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The HTML Keyboard Input element (<kbd>) represents a span of inline text denoting textual user input from a keyboard, voice input, or any other text entry device. By convention, the user agent defaults to rendering the contents of a <kbd> element using its default monospace font, although this is not mandated by the HTML standard.

<kbd> may be nested in various combinations with the <samp> (Sample Output) element to represent various forms of input or input based on visual cues.

Content categories Flow content, phrasing content, palpable content.
Permitted content Phrasing content.
Tag omission None, both the starting and ending tag are mandatory.
Permitted parents Any element that accepts phrasing content.
Permitted ARIA roles Any
DOM interface HTMLElement

Attributes

This element only includes the global attributes.

Usage notes

Other elements can be used in tandem with <kbd> to represent more specific scenarios:

  • Nesting a <kbd> element within another <kbd> element represents an actual key or other unit of input as a portion of a larger input. See Representing keystrokes within an input below.
  • Nesting a <kbd> element inside a <samp> element represents input that has been echoed back to the user by the system. See Echoed input, below, for an example.
  • Nesting a <samp> element inside a <kbd> element, on the other hand, represents input which is based on text presented by the system, such as the names of menus and menu items, or the names of buttons displayed on the screen. See the example under Representing onscreen input options below.

You can define a custom style to override the browser's default font selection for the <kbd> element, although the user's preferences may potentially override your CSS.

Examples

Basic example

<p>Use the command <kbd>help mycommand</kbd> to view documentation
for the command "mycommand".</p>

Result

Representing keystrokes within an input

To describe an input comprised of multiple keystrokes, you can nest multiple <kbd> elements, with an outer <kbd> element representing the overall input and each individual keystroke or component of the input enclosed within its own <kbd>.

Unstyled

First, let's look at what this looks like as just plain HTML.

HTML
<p>You can also create a new document using the keyboard shortcut
<kbd><kbd>Ctrl</kbd>+<kbd>N</kbd></kbd>.</p>

This wraps the entire key sequence in an outer <kbd> element, then each individual key within its own, in order to denote the components of the sequence.

Result

The output looks like this without a style sheet applied:

With custom styles

We can make more sense of this by adding some CSS:

CSS

We add new new style for <kbd> elements, "key", which we can apply when rendering keyboard keys:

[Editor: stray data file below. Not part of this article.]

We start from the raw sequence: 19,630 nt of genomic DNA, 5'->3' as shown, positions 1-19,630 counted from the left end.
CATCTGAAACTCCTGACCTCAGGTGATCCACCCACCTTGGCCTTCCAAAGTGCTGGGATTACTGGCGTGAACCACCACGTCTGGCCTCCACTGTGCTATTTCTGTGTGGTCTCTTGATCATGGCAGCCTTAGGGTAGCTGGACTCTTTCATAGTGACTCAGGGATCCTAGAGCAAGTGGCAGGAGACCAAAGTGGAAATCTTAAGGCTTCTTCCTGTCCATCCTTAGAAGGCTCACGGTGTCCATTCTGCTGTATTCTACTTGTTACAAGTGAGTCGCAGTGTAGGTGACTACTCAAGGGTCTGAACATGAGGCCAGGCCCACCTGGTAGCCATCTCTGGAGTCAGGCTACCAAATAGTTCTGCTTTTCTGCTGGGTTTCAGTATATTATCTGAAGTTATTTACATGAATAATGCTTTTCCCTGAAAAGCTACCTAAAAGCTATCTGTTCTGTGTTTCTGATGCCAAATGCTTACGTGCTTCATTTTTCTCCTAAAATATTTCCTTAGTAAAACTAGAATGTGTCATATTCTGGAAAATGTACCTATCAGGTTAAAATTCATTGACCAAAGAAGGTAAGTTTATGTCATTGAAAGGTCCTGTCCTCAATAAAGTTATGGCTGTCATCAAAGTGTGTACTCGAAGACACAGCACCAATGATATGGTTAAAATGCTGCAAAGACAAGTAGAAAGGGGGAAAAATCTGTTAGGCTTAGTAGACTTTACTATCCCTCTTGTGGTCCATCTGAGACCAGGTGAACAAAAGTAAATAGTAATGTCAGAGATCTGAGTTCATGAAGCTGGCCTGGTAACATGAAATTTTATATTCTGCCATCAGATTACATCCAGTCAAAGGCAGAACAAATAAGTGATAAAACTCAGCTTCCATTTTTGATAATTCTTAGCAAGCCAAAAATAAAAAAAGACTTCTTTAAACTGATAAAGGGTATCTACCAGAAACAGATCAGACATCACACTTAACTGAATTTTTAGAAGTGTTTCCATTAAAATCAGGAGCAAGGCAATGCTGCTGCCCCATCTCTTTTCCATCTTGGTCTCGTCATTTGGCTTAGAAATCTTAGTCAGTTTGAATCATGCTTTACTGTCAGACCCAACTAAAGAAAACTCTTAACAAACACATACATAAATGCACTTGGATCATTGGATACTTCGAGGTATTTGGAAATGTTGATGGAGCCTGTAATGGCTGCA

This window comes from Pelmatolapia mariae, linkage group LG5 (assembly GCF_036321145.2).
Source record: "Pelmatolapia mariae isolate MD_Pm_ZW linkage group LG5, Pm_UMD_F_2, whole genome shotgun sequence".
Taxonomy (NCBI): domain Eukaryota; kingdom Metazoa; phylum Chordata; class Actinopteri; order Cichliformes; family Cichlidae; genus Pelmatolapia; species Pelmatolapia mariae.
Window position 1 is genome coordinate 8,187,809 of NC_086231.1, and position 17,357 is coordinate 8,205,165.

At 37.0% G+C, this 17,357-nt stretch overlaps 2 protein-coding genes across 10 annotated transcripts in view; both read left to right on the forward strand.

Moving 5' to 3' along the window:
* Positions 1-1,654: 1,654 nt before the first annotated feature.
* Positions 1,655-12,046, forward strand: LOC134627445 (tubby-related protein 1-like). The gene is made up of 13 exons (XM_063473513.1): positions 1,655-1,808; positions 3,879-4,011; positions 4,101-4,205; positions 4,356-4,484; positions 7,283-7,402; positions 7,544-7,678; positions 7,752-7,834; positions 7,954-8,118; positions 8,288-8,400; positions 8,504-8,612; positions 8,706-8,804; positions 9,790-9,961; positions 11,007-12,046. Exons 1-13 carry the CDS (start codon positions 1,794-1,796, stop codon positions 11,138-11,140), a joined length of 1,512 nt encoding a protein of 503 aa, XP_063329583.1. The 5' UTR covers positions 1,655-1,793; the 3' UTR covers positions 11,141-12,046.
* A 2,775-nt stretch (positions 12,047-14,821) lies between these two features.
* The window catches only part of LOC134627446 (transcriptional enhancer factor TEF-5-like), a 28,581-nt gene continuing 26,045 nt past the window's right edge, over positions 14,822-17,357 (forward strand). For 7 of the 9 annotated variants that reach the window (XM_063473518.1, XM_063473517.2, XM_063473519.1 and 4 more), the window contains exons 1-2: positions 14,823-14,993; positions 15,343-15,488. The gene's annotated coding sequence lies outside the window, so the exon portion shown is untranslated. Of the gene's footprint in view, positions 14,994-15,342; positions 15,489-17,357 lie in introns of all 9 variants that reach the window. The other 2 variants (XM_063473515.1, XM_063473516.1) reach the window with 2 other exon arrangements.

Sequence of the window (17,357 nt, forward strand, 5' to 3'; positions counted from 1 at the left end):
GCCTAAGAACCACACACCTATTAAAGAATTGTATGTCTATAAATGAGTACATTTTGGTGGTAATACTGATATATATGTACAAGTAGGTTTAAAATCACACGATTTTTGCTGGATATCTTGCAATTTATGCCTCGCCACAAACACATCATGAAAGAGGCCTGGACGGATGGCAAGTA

kbd.key {
  border-radius: 3px;
  padding: 1px 2px 0;
  border: 1px solid black;
}
HTML

Then we update the HTML to use this class on the keys in the output to be presented:

<p>You can also create a new document by pressing
<kbd><kbd class="key">Ctrl</kbd>+<kbd class="key">N</kbd></kbd>.</p>
Result

The result is just what we want!

Echoed input

Nesting a <kbd> element inside a <samp> element represents input that has been echoed back to the user by the system.

<p>If a syntax error occurs, the tool will output the initial
command you typed for your review:</p>
<blockquote>
  <samp><kbd>custom-git ad my-new-file.cpp</kbd></samp>
</blockquote>

The result looks like this:

Representing onscreen input options

Nesting a <samp> element inside a <kbd> element represents input which is based on text presented by the system, such as the names of menus and menu items, or the names of buttons displayed on the screen.

For example, you can explain how to choose the "New Document" option in the "File" menu using HTML that looks like this:

<p>To create a new file, choose the menu option
<kbd><kbd><samp>File</samp></kbd>⇒<kbd><samp>New
Document</samp></kbd></kbd>.</p>

<p>Don't forget to click the <kbd><samp>OK</samp></kbd> button
to confirm once you've entered the name of the new file.</p>

This does some interesting nesting. For the menu option description, the entire input is enclosed in a <kbd> element. Then, inside that, both the menu and menu item names are  contained within both <kbd> and <samp>, indicating an input which is selected from a screen widget.

Similarly, the representation of the keyboard shortcut is done by enclosing the entire keyboard shortcut text inside <kbd>, but by also wrapping each key in its own <kbd> element.

You don't need to do all this wrapping; you can choose to simplify it by leaving out the external <kbd> element. In other words, simplifying this to just <kbd>Ctrl</kbd>+<kbd>N</kbd> would be perfectly valid.

Depending on your style sheet , though, you may find it useful to do this kind of nesting.

The output from this HTML looks like this:

Specifications

Specification Status Comment
HTML Living Standard
The definition of '<kbd>' in that specification.
Living Standard  
HTML5
The definition of '<kbd>' in that specification.
Recommendation Expanded to include any user input, like voice input and individual keystrokes.
HTML 4.01 Specification
The definition of '<kbd>' in that specification.
Recommendation  

Browser compatibility

FeatureChromeEdgeFirefoxInternet ExplorerOperaSafari
Basic support Yes Yes11 Yes Yes Yes
FeatureAndroid webviewChrome for AndroidEdge mobileFirefox for AndroidOpera AndroidiOS SafariSamsung Internet
Basic support Yes Yes Yes4 Yes Yes ?

1. Before Firefox 4, creating a <kbd> element incorrectly resulted in an HTMLSpanElement object, instead of the expected HTMLElement.

See also